Am I going crazy?

I keep hearing people saying "you can't power a servo straight from the Arduino" or "you can't power a relay directly through the Arduino".

In my experience this just isn't true. I've triggered relays, flipped servos, and turned steppers straight from the +5V pin. One of my Unos had 30 amps fed through the VIN pin once and it still works. All three of them survived a defective prototyping shield which shorted out any Arduino it was connected to.

Am I going crazy? Are the boards I have just weirdly resilient? They are from three different manufacturers and they're all here.

'triggering' is not the same as 'powering'.
The main issues are related to the capacity of the onboard regulator of the Arduino board.

On this forum, I hear a lot of people say, "I powered it separately and it works now. Thanks!".

I've powered one puny little SG90 from an UNO. But I'm not crazy enough to use that in a project, it was just a demo.

Given your recent posting history, yes, I believe you are.

You're not the individual with the free energy powered aura detector and massager, are you?

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@6v6gt Oh I don't mean triggering. Trust me.
@aarg No that's not me.
@TheMemberFormerlyKnownAsAWOL Are you holding a grudge because of my project which I decided to do?

A grudge?
No.
You'd know if I had a grudge; you wouldn't need to ask.

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That can be very true if you supplied the Arduino board with 5V on its 5V pin and then connected some auxiliary modules to that same pin. I have no doubt that a typical header pin, given its limited length, won't melt if you push 30A through it.

But that's not what people mean if they say that you can't power s**t from an Arduino. What they mean (and usually explicitly say, if you read carefully) is: don't expect to power much from an Arduino's 5V pin when using the barrel jack to supply the Arduino as you'll be using the onboard regulator of the Arduino, and that is severely limited. Some newer Arduino boards have DC-DC converters in that position and will probably supply maybe 2A or so, but boards like UNO and Nano will start smoking like aunt Edna with her 2-packs a day habit if you try to make the poor 'Duino supply 500mA while spoon-feeding it 12V.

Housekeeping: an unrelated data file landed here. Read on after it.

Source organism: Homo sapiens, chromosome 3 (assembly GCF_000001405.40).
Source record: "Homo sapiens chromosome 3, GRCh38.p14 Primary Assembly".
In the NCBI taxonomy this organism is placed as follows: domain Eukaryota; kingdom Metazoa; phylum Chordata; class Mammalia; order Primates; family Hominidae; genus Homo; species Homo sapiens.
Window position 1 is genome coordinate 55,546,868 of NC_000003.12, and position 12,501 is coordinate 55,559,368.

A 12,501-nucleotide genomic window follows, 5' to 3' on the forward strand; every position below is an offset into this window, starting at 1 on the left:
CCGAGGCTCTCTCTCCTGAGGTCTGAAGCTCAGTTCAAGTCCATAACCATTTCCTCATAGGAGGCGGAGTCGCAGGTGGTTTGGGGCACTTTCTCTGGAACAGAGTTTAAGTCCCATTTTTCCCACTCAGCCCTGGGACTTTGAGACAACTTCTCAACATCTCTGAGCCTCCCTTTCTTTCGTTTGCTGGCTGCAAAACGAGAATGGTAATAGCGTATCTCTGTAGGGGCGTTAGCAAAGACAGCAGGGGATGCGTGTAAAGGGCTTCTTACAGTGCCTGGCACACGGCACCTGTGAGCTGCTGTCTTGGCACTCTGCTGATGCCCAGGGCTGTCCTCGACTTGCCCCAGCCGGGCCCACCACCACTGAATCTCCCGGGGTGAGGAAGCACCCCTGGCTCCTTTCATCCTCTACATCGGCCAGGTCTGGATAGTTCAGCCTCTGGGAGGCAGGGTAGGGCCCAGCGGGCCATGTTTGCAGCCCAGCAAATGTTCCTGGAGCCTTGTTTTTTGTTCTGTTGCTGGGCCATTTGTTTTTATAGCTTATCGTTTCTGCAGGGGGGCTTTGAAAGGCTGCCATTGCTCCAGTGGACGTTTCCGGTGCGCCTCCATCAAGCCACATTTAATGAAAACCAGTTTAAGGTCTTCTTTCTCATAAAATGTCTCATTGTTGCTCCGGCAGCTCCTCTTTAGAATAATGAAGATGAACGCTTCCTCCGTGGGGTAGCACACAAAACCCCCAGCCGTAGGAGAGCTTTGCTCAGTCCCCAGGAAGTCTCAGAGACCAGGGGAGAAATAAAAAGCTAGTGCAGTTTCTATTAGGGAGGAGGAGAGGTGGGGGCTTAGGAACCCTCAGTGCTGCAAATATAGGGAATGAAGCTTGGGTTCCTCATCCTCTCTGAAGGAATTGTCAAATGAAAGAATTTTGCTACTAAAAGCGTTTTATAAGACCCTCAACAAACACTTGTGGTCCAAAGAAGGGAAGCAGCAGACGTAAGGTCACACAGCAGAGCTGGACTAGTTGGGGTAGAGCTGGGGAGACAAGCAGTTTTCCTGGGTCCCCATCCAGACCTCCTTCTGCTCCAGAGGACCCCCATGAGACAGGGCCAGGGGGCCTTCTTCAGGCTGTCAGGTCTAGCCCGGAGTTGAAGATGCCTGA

So you're not going crazy, per se. You're probably just misinterpreting or misreading.

The Arduino will eventually be destroyed by doing that, so have fun while you can!

You are not going crazy, just misinformed.

I don't want to know.

Makes sense. I usually power via VIN or USB. Thanks!

USB doesn't have the problem of regulator dissipation. But USB itself is current limited, and so can only support a limited number of peripheral devices. Also relays and motors create voltage transients on the power supply. There is a limit to how well those can be regulated/filtered.

Fair enough, but then perhaps your experience is extremly limited.

So what is the point here, your suggesting that UNOs can cope with 30Amps ?

When the UNO was powered with all those amps it acted up, so no. But it still works!

This doesn't make sense. You can power the UNO off the correct voltage at any amperage.
What you cannot do is draw more amperage than the pin or regulator can handle.

Did you test the servo under an active load? That is, was it actually lifting or tuning a weight or just free spinning?

Yes, the UNO acted up. I don't know why. It had a difficult time writing to serial and interacting with modules and seemed to be slower in general.

Yes the servo was loaded. Not enough to stop it, but enough that the gears screamed.

Possibly power issues, because you're not supposed to run a servo off of an Arduino directly?

So it worked, but it didn't work?

The servo and 30 amp thing were two different situations. Sorry for not making that clear.

Exactly.

Then it didn't work.

There's empirical data and there are product specs. Just because you were able to push the specs in one case does not change the limitations and is generally not good advice.
It's been pointed out that when a user corrects their wiring to power the servos directly, that their problems almost always go away.

I'm learning a lot here too, but I try to avoid making declarative statements like your initial one and instead I try to ask questions, like if they say not to run a servo off an Uno, then why can I do it?

JMHO though

I didn't know the battery gave that many amps until I actually took a close look at it. It's in the trash now.